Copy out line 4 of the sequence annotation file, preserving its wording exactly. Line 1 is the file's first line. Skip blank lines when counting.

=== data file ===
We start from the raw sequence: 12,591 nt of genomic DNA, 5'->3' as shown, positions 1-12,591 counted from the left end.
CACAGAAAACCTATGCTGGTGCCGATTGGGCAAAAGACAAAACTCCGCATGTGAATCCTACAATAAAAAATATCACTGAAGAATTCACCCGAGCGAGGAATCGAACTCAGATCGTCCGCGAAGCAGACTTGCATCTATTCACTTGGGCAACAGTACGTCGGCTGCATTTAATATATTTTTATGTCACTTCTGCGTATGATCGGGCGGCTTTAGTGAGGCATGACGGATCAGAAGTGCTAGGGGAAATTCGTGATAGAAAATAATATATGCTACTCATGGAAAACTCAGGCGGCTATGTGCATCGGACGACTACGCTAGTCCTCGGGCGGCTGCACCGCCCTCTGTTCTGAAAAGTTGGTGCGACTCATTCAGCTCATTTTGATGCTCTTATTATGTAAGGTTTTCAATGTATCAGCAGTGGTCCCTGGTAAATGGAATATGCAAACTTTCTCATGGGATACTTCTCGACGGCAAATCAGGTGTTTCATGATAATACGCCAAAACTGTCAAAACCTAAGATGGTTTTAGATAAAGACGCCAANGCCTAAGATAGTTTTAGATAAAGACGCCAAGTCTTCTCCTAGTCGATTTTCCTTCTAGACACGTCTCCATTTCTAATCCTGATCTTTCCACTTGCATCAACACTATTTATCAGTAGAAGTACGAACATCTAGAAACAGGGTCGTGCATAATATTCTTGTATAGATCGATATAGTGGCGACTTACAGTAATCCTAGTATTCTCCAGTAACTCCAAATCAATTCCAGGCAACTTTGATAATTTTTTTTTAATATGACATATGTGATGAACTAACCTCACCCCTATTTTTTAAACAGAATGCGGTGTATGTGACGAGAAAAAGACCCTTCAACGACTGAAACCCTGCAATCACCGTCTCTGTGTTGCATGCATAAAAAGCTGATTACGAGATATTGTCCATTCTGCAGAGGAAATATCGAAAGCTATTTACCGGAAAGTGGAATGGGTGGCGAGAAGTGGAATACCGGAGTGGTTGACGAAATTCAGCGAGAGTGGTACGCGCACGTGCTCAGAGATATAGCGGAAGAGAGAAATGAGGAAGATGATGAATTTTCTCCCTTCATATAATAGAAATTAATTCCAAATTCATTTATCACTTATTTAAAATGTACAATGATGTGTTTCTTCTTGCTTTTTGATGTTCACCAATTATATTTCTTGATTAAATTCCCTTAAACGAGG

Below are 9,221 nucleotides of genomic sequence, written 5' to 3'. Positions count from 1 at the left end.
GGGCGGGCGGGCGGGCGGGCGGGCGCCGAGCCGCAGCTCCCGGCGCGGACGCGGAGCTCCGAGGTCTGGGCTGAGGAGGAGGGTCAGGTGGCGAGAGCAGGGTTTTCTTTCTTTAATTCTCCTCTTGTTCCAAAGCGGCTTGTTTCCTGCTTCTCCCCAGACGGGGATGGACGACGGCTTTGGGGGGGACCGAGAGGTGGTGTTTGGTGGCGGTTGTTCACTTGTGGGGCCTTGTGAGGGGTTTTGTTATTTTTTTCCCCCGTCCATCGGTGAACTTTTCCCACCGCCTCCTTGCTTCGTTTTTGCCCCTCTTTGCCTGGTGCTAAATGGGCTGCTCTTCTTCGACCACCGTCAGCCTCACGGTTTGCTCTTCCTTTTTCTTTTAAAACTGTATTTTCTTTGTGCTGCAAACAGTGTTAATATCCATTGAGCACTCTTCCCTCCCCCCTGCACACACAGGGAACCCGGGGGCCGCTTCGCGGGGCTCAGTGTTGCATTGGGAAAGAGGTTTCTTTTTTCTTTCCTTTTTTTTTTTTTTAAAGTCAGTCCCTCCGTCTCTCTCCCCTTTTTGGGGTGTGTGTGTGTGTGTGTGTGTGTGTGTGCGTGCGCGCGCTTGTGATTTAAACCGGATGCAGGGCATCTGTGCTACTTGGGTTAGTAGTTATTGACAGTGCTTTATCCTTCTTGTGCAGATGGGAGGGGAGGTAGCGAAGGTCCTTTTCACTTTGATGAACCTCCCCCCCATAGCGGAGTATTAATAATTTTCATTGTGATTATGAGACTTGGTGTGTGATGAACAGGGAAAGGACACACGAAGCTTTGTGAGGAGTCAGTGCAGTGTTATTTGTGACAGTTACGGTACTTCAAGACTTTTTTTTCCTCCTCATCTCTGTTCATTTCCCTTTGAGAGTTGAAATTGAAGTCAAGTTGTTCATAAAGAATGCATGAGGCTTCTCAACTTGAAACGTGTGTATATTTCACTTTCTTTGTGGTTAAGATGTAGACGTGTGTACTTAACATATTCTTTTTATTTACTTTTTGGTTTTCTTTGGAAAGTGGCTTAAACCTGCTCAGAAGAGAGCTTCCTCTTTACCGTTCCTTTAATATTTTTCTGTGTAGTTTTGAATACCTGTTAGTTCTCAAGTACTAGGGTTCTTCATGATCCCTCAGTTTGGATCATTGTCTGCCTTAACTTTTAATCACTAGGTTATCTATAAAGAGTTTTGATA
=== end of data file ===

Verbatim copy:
GGGCGGGCGGGCGGGCGGGCGGGCGCCGAGCCGCAGCTCCCGGCGCGGACGCGGAGCTCCGAGGTCTGGGCTGAGGAGGAGGGTCAGGTGGCGAGAGCAGGGTTTTCTTTCTTTAATTCTCCTCTTGTTCCAAAGCGGCTTGTTTCCTGCTTCTCCCCAGACGGGGATGGACGACGGCTTTGGGGGGGACCGAGAGGTGGTGTTTGGTGGCGGTTGTTCACTTGTGGGGCCTTGTGAGGGGTTTTGTTATTTTTTTCCCCCGTCCATCGGTGAACTTTTCCCACCGCCTCCTTGCTTCGTTTTTGCCCCTCTTTGCCTGGTGCTAAATGGGCTGCTCTTCTTCGACCACCGTCAGCCTCACGGTTTGCTCTTCCTTTTTCTTTTAAAACTGTATTTTCTTTGTGCTGCAAACAGTGTTAATATCCATTGAGCACTCTTCCCTCCCCCCTGCACACACAGGGAACCCGGGGGCCGCTTCGCGGGGCTCAGTGTTGCATTGGGAAAGAGGTTTCTTTTTTCTTTCCTTTTTTTTTTTTTTAAAGTCAGTCCCTCCGTCTCTCTCCCCTTTTTGGGGTGTGTGTGTGTGTGTGTGTGTGTGTGTGCGTGCGCGCGCTTGTGATTTAAACCGGATGCAGGGCATCTGTGCTACTTGGGTTAGTAGTTATTGACAGTGCTTTATCCTTCTTGTGCAGATGGGAGGGGAGGTAGCGAAGGTCCTTTTCACTTTGATGAACCTCCCCCCCATAGCGGAGTATTAATAATTTTCATTGTGATTATGAGACTTGGTGTGTGATGAACAGGGAAAGGACACACGAAGCTTTGTGAGGAGTCAGTGCAGTGTTATTTGTGACAGTTACGGTACTTCAAGACTTTTTTTTCCTCCTCATCTCTGTTCATTTCCCTTTGAGAGTTGAAATTGAAGTCAAGTTGTTCATAAAGAATGCATGAGGCTTCTCAACTTGAAACGTGTGTATATTTCACTTTCTTTGTGGTTAAGATGTAGACGTGTGTACTTAACATATTCTTTTTATTTACTTTTTGGTTTTCTTTGGAAAGTGGCTTAAACCTGCTCAGAAGAGAGCTTCCTCTTTACCGTTCCTTTAATATTTTTCTGTGTAGTTTTGAATACCTGTTAGTTCTCAAGTACTAGGGTTCTTCATGATCCCTCAGTTTGGATCATTGTCTGCCTTAACTTTTAATCACTAGGTTATCTATAAAGAGTTTTGATA